Metrology and Culture

I don't feel at home any more. I don't mind using metric units, when I choose to, but I don't like being forced to. In a world where consumer choice is all why are we being forbidden to choose the units we prefer? Our own Government is stuffing the metric system down our throats, banning our own Imperial units, and I just don't feel this country is home any more.

Quite apart from my emotional reaction and from any and all the arithmetical arguments against the metric system, there are serious cultural implications and objections to having this change forced upon us.

Nowadays, especially in the USA, people are busy discovering their roots and taking an interest in what makes them who they are; ethnic diversity is becoming the norm.

In the face of this trend the British Government, while encouraging individuality in setting up self-governing Parliaments in Scotland and Wales, seems at the same time determined to suppress it by eradicating all trace of its efficent native measuring system and replacing it by the clumsy monolithic metric system that no-one here likes or actually wants.

It's about time we made the point that the metrological language used by a society to describe its world is as vital and integral a component of its culture and identity as its language. It is not something to be surrendered, thrown away or eradicated; on the contrary, it should be defended with the same vigour as ancient monuments, rain forests and endangered species.

Those who are imposing the metric system on us - and making our own measures illegal! - would have us believe that measuring systems are no more than tools of convenience, and nothing to do with a nation's culture. What does it matter what system we use, they ask, as long as we all use the same one? The convenience of the user is far from their mind. They cannot understand our arguments about the advantages of our own system because for the administrator the idea of "advantages" is just irrelevant. Here is the system we have chosen for you, they say; use it.

Popular public opinion resists changes to their metrological systems while governments tend to encourage them when they lead to uniformity. metrication. It doesn't matter whether the govemments in question are dictatorial or democratic - in a democracy a governing party with an abolute majority is not very different from a dictatorship. (Can we call our own government democratic, when it has banned Imperial measures without ever asking us, the people who use those measures, if any of us wanted metric?) Is change needed? No. The Imperial System is not broken; it does not need mending. Did we ask for change? Why should we?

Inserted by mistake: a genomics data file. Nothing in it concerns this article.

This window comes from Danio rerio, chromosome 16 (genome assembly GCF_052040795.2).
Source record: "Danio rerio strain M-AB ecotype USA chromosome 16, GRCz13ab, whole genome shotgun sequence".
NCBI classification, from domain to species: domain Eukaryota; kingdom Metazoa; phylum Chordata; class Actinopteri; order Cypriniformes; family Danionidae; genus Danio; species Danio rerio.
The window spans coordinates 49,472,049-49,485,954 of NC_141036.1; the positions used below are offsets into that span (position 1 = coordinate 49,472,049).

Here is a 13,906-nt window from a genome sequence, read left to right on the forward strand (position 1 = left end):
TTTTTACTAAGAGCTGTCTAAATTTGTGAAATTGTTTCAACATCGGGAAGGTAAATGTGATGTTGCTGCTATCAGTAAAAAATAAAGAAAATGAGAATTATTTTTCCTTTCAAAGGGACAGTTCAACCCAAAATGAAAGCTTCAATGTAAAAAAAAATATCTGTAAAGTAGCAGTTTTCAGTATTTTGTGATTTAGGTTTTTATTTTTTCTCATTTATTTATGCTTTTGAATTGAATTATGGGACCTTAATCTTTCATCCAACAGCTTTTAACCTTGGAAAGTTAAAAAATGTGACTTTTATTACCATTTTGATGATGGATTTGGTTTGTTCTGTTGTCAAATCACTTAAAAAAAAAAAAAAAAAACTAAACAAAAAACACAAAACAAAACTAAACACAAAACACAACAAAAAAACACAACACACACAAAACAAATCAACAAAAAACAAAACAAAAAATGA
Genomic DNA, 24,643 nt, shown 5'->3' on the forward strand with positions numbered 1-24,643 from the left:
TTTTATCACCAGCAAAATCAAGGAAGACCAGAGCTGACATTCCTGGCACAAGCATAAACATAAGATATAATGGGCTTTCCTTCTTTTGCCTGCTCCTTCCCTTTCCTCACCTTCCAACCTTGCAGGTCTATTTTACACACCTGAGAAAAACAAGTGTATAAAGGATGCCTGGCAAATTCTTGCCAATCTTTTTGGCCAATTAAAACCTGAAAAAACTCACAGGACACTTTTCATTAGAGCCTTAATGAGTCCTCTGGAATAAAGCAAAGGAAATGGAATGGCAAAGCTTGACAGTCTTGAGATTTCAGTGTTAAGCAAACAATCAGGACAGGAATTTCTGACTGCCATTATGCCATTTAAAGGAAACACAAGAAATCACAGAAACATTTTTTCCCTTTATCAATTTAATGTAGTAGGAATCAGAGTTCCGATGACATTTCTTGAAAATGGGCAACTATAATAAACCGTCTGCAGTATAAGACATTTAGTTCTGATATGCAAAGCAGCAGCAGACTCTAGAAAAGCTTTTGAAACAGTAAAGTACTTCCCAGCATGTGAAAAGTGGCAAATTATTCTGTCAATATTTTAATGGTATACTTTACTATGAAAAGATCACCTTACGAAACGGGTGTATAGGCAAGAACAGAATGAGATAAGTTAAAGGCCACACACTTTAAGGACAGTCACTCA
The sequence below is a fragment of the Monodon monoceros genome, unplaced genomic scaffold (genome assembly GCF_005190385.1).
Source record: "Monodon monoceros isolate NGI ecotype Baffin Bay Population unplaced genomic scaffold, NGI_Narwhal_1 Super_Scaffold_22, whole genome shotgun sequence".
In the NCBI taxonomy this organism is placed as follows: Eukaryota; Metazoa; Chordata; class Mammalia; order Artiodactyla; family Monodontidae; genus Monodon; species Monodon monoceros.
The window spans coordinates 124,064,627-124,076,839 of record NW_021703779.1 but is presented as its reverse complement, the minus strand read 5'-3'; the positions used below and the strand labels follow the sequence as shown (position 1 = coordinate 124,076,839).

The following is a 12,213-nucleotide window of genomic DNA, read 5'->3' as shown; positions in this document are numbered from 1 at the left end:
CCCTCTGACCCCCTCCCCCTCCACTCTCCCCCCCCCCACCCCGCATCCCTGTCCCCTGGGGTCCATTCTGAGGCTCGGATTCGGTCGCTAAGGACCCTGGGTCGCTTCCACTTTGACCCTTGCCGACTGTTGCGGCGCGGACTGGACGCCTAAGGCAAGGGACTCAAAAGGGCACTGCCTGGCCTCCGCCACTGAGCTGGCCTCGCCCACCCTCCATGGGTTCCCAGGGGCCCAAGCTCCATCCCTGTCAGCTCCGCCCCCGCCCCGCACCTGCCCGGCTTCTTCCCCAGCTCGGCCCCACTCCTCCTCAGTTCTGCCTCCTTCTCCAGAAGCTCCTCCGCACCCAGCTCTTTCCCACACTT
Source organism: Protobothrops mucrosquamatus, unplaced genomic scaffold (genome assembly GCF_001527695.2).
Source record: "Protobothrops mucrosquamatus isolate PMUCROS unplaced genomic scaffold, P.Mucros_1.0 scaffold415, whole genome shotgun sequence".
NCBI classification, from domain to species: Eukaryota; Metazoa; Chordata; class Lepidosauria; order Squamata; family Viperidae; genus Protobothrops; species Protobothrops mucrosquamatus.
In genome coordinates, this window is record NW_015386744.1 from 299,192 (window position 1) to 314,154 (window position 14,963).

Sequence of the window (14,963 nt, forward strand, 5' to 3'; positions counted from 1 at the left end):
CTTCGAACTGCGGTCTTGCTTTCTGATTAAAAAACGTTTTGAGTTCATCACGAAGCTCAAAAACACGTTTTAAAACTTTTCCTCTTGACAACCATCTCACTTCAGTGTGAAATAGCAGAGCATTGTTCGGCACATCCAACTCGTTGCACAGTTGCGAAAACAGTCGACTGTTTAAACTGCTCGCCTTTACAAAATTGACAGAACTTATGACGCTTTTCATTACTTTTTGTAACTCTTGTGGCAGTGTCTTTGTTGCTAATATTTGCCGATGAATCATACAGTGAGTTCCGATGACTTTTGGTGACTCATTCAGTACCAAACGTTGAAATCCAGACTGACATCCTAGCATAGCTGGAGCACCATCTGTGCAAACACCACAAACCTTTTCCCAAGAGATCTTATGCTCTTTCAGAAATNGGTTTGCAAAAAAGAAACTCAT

In France, where the metric system was invented, uniform implementation of the metric system was also imposed by law. At least the French had an excuse - they had a mess of different units, with no one well-established country-wide system as we had; they needed a change - but the change they were given was not welcome, even if it did establish a single system for the country where one had not existed before. Napoleon didn't like it; and he allowed popular resentment to create such hybrids as the "metric foot", which persisted for several decades until outlawed by legislation passed in 1837. In Germany, where every kingdom had its own system of weights and measures, metrication was seen as a unifying force in the establishment of the German Empire; it was imposed there too.

Attempts to introduce the metric system by the U.S. government in the 1970's were so strongly resisted by the public that the plan was shelved. Unable to achieve metrication openly, Congress surreptitiously placed an amendment to the Trade and Competitiveness Act of 1988 requiring federal agencies to use the metric system when procuring supplies. Yet this requirement is being conveniently ignored by all concerned. Public opinion and resistance has made several States scrap decisions to demand all contracts to be in metric, and has reversed decision taken to increase the compulsory use of metric units.